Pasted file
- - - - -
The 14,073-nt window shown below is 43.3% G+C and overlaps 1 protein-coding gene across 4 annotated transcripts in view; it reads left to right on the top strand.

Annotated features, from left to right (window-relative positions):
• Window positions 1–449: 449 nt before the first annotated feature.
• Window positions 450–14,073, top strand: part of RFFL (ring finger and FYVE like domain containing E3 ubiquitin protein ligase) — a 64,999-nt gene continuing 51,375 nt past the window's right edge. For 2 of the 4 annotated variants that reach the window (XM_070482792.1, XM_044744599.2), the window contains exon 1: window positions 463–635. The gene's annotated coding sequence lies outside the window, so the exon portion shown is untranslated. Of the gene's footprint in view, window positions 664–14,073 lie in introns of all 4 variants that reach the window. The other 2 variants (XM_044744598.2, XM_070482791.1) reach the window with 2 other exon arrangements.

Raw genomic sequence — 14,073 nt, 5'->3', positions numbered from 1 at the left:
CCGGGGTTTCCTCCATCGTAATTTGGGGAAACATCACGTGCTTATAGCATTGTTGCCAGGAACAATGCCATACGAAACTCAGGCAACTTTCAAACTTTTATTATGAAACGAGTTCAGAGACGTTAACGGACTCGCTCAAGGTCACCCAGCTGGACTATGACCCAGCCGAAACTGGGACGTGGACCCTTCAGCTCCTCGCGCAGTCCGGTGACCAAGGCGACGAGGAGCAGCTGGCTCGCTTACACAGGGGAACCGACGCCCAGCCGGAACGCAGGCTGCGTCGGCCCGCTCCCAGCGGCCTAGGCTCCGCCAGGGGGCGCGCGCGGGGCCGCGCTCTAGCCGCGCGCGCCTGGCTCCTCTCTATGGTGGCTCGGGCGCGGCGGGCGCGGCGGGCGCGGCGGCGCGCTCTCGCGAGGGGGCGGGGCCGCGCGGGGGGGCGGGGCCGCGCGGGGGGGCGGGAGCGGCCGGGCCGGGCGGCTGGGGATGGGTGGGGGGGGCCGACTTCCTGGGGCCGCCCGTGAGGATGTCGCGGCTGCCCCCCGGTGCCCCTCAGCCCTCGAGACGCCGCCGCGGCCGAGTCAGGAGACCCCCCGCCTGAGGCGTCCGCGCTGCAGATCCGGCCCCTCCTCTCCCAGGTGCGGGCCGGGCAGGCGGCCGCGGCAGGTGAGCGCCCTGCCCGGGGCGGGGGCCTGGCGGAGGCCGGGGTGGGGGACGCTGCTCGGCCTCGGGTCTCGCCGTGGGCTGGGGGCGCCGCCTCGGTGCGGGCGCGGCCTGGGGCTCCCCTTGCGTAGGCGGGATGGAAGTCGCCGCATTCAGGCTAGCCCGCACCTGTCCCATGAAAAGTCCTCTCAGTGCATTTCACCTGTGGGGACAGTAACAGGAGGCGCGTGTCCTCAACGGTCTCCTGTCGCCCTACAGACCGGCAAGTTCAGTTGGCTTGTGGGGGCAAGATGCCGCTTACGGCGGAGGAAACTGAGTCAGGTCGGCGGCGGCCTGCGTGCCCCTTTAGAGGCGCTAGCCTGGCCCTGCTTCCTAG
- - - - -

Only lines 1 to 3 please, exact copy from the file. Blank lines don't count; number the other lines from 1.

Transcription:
The 14,073-nt window shown below is 43.3% G+C and overlaps 1 protein-coding gene across 4 annotated transcripts in view; it reads left to right on the top strand.

Annotated features, from left to right (window-relative positions):
• Window positions 1–449: 449 nt before the first annotated feature.